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450                The Loom oj Language
as Wilkinsian, and rejected both of them for not being "philosophical"
enough Since the age of nineteen he had dreamed of a language which
was to be "an algebra of thought" in the service of science and philo-
sophy He had little concern for its value as a medium of international
communication His own efforts to collect all existing notions, analyse
them, reduce them to simple elements, and arrange them in a logical
and coherent system is of no interest to people who hve in the twentieth
century It was another wild-goose chase What is more significant to
our time are the conclusions he reached When he took up the task of
providing his dictionary or conceptual catalogue with a grammar, he
broke new ground
Unfortunately he never put his views into book form They remained
unnoticed by all his successois with the exception ofPeano> a twentieth-
century mathematical logician who also invented Interhngua What puts
Leibniz far in advance of his time is that he recognized the scientific
babis of intelligent language-planning What the inventors of Volapuk
and the Esperantists never grasped, Leibniz saw with Leibmzian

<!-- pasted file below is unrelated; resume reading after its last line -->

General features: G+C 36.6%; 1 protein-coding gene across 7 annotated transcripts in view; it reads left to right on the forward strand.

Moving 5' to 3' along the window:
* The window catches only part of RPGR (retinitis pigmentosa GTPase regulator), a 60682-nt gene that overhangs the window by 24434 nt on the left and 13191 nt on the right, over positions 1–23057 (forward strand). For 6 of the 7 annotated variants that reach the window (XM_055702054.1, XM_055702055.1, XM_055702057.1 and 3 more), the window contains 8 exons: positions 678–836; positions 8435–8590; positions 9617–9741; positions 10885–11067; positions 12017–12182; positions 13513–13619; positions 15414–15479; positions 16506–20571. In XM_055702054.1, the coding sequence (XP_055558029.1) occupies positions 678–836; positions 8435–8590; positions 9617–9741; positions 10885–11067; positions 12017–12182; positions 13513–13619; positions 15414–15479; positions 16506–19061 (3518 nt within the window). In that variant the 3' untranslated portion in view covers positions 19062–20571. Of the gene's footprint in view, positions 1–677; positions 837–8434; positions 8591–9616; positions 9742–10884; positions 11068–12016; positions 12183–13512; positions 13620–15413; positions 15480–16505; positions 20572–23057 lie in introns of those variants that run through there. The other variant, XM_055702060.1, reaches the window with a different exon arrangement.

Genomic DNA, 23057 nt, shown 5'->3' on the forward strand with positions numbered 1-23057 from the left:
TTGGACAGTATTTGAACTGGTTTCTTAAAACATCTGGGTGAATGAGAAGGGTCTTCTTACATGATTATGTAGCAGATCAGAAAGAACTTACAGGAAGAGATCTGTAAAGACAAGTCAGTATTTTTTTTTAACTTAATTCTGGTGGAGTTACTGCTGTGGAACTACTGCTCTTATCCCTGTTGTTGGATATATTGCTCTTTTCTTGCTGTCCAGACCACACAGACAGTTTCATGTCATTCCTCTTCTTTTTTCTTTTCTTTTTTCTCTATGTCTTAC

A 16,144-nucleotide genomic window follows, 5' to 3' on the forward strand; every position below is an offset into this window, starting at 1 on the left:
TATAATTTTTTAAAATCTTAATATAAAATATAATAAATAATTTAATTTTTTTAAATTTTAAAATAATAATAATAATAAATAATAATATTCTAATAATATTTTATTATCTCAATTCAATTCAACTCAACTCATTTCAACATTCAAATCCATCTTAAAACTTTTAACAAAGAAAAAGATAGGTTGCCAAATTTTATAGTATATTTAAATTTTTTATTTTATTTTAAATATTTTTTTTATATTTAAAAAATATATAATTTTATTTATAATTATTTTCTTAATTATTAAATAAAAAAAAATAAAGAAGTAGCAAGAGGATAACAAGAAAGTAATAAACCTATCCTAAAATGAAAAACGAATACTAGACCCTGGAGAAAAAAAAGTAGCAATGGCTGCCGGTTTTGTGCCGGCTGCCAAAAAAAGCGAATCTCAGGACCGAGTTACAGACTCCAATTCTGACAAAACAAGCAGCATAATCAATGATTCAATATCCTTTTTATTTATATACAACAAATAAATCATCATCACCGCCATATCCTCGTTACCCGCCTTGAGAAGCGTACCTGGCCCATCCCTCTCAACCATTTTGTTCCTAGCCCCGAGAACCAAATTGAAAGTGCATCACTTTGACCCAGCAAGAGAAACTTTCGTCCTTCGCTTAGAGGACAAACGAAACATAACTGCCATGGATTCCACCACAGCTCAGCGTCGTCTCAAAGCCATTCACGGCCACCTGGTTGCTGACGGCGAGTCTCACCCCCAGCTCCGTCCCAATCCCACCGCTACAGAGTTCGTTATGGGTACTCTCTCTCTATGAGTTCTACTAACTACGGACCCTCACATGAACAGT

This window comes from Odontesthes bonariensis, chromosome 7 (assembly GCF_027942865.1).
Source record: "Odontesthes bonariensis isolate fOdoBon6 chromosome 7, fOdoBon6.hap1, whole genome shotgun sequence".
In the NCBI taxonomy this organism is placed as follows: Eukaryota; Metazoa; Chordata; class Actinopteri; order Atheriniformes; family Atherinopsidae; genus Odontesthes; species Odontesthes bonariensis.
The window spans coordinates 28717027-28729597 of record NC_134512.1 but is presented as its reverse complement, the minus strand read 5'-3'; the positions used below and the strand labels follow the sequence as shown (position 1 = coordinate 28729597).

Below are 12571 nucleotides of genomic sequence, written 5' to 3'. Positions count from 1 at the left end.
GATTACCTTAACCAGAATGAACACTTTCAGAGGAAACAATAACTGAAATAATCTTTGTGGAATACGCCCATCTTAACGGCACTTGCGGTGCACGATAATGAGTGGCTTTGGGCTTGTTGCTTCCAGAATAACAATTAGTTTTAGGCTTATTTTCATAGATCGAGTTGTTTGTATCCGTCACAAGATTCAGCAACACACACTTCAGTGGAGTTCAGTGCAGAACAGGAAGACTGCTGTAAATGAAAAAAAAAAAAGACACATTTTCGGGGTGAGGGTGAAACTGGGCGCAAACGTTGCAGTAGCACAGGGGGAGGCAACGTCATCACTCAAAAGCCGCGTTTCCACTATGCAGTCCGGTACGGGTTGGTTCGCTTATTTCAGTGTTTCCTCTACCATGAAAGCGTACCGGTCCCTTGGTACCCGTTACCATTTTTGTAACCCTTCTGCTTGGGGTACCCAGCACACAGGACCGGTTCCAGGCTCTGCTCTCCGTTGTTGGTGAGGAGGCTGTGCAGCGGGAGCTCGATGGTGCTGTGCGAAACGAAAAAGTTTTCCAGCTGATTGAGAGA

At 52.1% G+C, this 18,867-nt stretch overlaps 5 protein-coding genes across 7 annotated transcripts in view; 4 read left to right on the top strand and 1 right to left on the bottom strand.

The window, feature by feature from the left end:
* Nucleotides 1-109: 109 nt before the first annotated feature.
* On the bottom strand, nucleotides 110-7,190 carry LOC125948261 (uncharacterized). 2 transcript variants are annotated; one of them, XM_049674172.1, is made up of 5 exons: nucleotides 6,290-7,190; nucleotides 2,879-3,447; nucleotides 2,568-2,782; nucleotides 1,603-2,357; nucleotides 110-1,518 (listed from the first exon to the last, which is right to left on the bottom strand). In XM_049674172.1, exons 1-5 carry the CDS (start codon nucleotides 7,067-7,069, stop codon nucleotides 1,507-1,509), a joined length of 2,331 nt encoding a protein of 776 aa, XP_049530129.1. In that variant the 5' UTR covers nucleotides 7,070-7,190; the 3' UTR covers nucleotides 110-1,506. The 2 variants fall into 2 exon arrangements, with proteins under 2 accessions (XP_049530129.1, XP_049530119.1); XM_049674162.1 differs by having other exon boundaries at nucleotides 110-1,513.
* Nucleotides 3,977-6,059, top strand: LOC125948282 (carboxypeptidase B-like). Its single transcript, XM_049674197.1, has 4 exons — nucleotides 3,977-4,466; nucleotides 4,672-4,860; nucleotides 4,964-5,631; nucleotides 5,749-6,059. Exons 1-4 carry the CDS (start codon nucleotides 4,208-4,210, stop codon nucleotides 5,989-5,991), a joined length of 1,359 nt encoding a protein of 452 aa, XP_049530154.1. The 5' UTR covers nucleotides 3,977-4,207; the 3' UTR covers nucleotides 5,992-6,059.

luadity The factual foundations of language-planning must be rooted
in comparative analysis of natural languages, living and dead From the
data such analysis supplies we can learn why some languages are more
easy to master than others The versatile linguistic equipment of Leibniz
supported him well in the task He could learn lessons from the lingua
franco,) a jargon spoken by sailors and street urchins of the Mediter-
ranean ports, and he had an experimental guinea-pig to hand The
guinea-pig was Latin
As Leibniz himself says, the most difficult task for the student of a
foreign language is to memorize gender, declension, and conjugation
So gender-distinction goes overboard because "it does not belong to
rational grammar " Besides getting nd of gender, Leibniz advocates
other reforms Conjugation can be simplified Personal flexion is a
redundant device, because person is indicated by the accompanying
subject In all this Leibniz says nothing to startle the readers of the
Loom* though he is way in fiont of Esperanto He shoots ahead of
many of our own contemporaries—Peano apart—when he discusses the
number-flexion of the noun What he intended to substitute we do not
know, most probably equivalents to some, several,, all, etc Unlike the
Esperantist adjective, which continues to execute the archaic antics of
concord, that of Leibniz, like that of English, surrenders a battery of
meaningless terminals which accompany a Bantu tribal chant to the
corresponding noun